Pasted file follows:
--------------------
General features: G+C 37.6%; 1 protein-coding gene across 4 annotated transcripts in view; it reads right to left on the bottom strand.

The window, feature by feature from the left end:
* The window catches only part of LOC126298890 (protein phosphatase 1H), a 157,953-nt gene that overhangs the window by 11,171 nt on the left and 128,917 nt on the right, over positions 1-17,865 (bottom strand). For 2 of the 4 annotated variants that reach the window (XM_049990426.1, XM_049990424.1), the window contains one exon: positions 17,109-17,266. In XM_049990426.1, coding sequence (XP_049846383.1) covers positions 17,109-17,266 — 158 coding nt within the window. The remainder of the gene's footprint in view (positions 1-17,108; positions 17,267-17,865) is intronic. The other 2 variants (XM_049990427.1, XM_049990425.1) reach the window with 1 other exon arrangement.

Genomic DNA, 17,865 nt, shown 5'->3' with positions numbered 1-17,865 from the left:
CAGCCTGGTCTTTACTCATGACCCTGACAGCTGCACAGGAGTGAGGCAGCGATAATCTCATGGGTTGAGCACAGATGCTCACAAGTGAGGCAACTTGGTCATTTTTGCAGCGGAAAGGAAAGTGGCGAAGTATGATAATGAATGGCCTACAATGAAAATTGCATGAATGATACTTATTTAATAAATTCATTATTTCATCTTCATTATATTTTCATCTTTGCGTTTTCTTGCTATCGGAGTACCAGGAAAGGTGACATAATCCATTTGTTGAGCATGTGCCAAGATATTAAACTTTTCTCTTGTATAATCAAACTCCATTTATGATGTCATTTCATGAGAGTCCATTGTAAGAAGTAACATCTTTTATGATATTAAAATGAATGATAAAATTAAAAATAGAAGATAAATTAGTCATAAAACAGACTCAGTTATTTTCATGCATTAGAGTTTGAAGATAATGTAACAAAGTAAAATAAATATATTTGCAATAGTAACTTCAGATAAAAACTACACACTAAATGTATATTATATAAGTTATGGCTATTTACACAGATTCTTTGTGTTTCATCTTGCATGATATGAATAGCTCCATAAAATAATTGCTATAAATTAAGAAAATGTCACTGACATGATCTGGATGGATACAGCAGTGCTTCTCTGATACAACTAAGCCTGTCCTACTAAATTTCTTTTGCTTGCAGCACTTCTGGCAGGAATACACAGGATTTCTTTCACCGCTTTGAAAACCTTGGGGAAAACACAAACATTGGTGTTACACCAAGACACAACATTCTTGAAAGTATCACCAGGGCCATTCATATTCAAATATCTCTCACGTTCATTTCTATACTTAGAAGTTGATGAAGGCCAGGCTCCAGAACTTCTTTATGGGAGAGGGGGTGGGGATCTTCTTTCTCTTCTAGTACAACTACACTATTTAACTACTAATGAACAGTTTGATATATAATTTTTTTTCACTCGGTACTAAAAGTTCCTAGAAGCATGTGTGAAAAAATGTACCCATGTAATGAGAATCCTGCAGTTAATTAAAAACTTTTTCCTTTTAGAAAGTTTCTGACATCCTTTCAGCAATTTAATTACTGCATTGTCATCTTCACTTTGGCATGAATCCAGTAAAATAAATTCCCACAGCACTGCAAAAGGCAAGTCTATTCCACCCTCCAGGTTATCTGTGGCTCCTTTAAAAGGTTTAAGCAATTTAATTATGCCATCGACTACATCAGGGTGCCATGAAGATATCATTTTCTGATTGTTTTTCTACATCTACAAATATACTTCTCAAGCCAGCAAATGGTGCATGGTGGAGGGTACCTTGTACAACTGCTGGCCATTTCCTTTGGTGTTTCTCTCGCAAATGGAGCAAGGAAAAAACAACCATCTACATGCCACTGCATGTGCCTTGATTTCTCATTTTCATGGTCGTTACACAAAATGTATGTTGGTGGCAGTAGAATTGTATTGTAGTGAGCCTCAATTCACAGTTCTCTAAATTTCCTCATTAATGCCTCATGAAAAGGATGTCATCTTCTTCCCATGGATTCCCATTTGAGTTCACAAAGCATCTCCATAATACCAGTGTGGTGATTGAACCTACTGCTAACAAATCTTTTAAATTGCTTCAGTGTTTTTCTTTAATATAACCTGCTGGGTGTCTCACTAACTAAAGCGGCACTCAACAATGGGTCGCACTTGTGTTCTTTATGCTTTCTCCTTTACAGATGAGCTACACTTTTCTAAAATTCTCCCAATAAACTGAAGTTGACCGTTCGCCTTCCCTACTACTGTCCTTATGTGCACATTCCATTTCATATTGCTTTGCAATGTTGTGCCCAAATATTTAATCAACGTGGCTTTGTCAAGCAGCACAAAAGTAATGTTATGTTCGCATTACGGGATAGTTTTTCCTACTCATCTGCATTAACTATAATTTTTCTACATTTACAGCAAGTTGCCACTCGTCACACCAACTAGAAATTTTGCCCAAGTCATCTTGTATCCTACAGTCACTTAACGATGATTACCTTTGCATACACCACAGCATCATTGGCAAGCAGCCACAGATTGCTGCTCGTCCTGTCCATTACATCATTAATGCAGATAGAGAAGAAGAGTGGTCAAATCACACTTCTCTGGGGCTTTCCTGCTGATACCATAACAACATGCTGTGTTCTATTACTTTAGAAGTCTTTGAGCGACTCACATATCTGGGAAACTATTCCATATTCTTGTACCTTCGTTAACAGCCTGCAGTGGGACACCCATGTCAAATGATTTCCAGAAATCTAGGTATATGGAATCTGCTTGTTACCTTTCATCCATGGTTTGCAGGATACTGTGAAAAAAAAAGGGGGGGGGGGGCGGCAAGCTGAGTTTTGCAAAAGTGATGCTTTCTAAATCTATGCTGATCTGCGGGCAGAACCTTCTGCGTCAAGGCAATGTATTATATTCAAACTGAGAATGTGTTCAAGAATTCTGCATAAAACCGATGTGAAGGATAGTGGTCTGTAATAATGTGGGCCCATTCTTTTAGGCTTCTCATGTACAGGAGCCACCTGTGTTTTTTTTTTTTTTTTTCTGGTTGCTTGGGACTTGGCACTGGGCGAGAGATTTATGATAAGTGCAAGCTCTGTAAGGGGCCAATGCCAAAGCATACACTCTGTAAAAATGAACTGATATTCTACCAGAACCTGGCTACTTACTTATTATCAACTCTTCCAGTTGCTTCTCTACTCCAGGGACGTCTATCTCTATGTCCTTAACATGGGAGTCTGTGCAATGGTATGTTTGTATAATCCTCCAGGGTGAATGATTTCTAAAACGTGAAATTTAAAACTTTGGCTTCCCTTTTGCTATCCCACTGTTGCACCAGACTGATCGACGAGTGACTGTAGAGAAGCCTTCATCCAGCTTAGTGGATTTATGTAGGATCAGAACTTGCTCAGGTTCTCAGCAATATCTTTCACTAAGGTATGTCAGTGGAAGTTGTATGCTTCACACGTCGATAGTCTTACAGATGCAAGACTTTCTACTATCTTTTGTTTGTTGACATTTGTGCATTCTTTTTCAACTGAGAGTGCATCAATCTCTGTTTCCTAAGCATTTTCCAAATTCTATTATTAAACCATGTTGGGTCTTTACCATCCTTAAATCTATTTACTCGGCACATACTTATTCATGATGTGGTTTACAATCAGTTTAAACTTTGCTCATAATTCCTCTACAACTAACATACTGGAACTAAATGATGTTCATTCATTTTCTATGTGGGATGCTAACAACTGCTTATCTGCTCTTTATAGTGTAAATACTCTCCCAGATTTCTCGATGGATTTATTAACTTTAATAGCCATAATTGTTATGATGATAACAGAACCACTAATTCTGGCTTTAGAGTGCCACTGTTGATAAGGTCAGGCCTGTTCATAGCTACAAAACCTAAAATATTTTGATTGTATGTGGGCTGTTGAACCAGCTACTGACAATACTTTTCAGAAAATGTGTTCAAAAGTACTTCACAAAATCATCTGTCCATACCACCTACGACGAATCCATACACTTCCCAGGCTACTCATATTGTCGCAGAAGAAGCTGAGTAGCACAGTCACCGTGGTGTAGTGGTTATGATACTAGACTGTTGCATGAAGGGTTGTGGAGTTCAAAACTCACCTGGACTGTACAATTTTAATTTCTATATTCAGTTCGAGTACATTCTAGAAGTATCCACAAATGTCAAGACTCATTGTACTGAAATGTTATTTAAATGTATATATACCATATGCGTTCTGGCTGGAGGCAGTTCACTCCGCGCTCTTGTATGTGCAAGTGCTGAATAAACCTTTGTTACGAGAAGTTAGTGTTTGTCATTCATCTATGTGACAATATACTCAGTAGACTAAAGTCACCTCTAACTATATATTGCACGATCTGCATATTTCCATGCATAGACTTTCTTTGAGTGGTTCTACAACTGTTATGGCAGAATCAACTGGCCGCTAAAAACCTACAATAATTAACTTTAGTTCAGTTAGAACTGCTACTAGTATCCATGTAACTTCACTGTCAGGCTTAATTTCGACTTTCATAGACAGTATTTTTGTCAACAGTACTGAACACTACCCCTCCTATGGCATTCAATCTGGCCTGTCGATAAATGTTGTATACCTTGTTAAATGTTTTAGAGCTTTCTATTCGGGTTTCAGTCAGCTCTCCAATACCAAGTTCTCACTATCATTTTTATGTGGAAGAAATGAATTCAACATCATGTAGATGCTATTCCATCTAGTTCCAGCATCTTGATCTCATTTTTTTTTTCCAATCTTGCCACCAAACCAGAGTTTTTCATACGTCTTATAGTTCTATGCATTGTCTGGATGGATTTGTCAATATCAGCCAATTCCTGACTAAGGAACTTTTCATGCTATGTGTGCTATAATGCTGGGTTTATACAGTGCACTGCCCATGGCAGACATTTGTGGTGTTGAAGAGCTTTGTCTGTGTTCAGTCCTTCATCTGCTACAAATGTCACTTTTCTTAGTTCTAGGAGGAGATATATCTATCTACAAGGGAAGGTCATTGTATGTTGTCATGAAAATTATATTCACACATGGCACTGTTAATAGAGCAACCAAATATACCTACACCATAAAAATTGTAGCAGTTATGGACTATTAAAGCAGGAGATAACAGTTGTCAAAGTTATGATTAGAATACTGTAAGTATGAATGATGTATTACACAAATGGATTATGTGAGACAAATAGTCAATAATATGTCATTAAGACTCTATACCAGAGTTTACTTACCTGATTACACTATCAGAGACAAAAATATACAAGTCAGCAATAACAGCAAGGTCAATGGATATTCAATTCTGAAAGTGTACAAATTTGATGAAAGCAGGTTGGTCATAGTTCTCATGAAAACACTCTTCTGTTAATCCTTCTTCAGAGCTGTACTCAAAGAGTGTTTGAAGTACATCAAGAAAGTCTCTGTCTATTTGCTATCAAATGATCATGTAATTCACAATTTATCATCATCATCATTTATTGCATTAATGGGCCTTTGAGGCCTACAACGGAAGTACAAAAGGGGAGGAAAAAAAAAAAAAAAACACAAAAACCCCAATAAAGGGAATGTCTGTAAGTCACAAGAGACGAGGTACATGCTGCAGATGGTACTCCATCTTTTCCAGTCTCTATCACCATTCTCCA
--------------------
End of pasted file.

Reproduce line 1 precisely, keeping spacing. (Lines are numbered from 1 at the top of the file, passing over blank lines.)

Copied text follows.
General features: G+C 37.6%; 1 protein-coding gene across 4 annotated transcripts in view; it reads right to left on the bottom strand.